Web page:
Basheer is a smartphone game designed to teach computational thinking to novice technology users. It gives an accessible and culturally relevant experience in which the learner solves various puzzles in a programming language in the user’s native language: Urdu
As the cost of technology decreases, smartphones and data plans are on the rise, especially in developing countries. This means that there’s an increasing number of people who are just starting to get access to these technologies. A large proportion of these users are from low-income households and don’t have the resources to be educated about the potential constructive use of computers. Through our research in low-cost private and public schools in Pakistan, we found that students couldn’t answer questions like “How are computers are made?” and had trouble understanding how they could be used to solve various problems. We found that most of these students were only passive users of technology: using their devices to watch videos, use social media, and play games.
It’s important to discuss digital inclusion for these people, in terms of technology and their ability to use it to create and solve problems with it. We have to recognize that people from this socioeconomic class have no voice where design decisions are made as they are excluded from the conversations in organizations that are designing the products that these people end up using. It is crucial that the designers and makers of the end-user technologies are designing for themselves and the communities around them.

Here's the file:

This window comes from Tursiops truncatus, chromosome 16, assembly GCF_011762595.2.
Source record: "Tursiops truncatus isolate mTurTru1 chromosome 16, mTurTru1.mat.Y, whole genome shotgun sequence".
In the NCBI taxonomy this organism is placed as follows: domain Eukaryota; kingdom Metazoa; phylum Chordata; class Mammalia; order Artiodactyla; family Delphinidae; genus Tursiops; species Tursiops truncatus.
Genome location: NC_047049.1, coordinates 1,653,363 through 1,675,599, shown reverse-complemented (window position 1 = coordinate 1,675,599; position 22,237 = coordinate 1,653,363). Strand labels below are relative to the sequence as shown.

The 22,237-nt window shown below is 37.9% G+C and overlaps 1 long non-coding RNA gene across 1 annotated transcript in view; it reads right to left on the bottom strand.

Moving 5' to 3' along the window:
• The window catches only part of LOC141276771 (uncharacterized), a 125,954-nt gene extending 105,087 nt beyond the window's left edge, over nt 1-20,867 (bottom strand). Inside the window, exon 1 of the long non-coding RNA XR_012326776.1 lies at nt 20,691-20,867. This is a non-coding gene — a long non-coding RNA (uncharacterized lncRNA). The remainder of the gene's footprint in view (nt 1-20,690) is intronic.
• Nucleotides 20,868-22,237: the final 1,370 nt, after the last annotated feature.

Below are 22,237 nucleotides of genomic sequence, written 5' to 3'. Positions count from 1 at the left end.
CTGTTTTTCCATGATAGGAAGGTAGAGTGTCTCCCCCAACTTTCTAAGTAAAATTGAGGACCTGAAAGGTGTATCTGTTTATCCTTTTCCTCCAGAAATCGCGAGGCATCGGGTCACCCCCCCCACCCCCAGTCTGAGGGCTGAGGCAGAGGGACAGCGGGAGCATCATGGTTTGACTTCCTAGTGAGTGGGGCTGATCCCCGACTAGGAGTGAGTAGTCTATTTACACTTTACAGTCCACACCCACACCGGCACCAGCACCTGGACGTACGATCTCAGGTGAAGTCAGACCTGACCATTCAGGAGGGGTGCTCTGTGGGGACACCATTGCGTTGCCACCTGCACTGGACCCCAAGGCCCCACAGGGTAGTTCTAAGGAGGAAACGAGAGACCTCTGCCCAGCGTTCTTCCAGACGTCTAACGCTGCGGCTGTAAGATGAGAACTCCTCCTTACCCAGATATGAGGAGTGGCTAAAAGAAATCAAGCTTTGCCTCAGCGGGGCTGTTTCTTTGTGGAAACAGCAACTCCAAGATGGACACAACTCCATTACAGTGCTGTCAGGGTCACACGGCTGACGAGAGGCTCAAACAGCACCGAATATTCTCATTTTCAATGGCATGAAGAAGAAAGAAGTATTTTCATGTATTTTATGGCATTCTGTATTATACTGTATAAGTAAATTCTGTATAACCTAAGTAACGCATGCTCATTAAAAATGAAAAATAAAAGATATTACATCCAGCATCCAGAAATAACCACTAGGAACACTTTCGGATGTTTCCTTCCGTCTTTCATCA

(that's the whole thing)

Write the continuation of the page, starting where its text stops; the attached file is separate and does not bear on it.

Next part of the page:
This project is an attempt in understanding what it would mean to address some of the core problems in this domain. We decided to focus on computational thinking: a method of thinking usually associated with its most popular embodiment: programming.
While there is no shortage of digital platforms to teach people how to program, most of them are designed for experienced technology users with access to desktop computers or laptops. Prior research shows that these platforms cannot be imported as-is into this context as learners have trouble understanding the abstract presentations and analogies presented in the content. Through usability testing of these applications, we also found that learners have trouble navigating complex web and desktop interfaces (access is limited to low-cost smartphones), face language and cultural barriers, and are unaware of the existence of these platforms.
The solution is a smartphone game that runs through Facebook Messenger (a platform that these learners already use) and is purposefully designed for middle school students from low-cost schools in Pakistan to teach them computational thinking by providing an accessible and culturally relevant experience. The learners solve various puzzles in a programming language in their native language: Urdu.
We developed a prototype version of the game and tested it to understand changes along 3 measures; change in perspectives about technology as a means to solve problems, usability, and understanding of core computational thinking concepts. We found success in terms of improvements in usability and teaching these concepts but saw varying degrees of success in changing perspectives.